ATHENS, Greece (AP) — Germany's president arrived in Athens Wednesday on a three-day visit that will include visiting the site where Nazi troops massacred dozens of people, in an attempt to ease anti-German sentiment stoked by Greece's financial crisis.
Joachim Gauck's three-day visit will include a speech Friday at a site where German army troops massacred 92 villagers near the northeastern town of Ioannina, and a meeting with the town's Jewish community.
Citing "public security" concerns, Greek police have banned all demonstrations from 8 a.m.-7 p.m. Thursday in a large area of central Athens where Gauck will be — even though no protests have been planned against his visit.
In an interview with Greek Kathimerini daily published Wednesday, Gauck refused to discuss demands in Greece that Germany should pay reparations for World War II atrocities. But he said Germany bears an undeniable "moral burden."
Germany says it has settled all World War II reparations issues, and the Greek government has been reluctant to aggressively pursue the matter. But opposition politicians have seized on Gauck's visit to call for action.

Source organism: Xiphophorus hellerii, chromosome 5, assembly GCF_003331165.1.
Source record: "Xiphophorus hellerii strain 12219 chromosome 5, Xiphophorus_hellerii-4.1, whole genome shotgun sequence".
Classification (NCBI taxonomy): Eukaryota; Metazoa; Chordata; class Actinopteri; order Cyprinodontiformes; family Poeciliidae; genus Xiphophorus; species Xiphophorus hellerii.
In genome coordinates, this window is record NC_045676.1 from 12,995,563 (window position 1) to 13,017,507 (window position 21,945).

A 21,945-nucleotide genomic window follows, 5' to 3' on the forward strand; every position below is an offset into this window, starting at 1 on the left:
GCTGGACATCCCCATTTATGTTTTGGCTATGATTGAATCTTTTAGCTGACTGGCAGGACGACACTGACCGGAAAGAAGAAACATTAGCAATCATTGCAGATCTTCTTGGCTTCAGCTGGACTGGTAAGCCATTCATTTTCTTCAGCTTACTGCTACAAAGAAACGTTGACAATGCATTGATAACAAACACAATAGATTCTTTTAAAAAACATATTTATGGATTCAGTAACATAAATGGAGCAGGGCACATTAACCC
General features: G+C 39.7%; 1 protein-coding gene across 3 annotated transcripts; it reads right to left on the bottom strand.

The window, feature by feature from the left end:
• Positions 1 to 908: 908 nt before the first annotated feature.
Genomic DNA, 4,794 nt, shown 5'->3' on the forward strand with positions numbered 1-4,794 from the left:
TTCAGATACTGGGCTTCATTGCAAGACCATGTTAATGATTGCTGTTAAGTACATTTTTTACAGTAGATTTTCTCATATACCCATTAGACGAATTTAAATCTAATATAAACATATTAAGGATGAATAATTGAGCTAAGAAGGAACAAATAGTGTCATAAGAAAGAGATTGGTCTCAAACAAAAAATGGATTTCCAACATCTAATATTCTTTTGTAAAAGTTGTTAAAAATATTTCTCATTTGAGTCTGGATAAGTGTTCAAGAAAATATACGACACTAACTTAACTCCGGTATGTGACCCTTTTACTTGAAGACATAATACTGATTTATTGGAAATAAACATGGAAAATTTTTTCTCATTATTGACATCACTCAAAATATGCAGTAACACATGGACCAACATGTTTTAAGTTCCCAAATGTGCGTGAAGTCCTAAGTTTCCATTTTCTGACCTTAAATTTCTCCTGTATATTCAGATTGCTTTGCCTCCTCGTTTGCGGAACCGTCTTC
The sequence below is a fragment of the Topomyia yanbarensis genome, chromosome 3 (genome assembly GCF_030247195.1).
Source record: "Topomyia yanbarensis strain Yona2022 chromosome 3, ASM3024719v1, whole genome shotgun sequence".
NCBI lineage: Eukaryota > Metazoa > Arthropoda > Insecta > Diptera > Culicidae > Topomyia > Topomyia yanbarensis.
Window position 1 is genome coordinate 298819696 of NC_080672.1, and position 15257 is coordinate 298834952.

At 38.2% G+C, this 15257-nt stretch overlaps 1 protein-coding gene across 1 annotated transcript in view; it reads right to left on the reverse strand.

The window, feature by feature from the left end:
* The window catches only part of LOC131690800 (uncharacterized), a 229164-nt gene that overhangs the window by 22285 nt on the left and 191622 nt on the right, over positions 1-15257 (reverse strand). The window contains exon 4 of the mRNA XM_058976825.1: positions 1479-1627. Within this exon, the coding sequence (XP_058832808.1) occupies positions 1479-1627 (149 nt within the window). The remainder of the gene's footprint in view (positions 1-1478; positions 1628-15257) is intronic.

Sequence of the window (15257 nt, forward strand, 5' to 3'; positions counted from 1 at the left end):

The left-wing main opposition Syriza party said President Karolos Papoulias should raise the issue with his German visitor, while the populist right-wing Independent Greeks party accused Gauck of coming "not as a partner but as a conqueror."
Germany rejected a demand last month by Greek Jews for compensation over a World War II ransom extracted to free Jewish slave laborers — who were subsequently murdered in Nazi death camps.
Anti-German feelings in Greece were remarkably muted after the war. But Greece's financial crisis, which evolved into an economic depression amid the highest postwar unemployment levels, changed that.
Germany is the biggest single contributor in Europe to the rescue loans that have kept Greece afloat since 2010, and has strongly backed deeply resented spending and income cuts demanded in return for the bailout.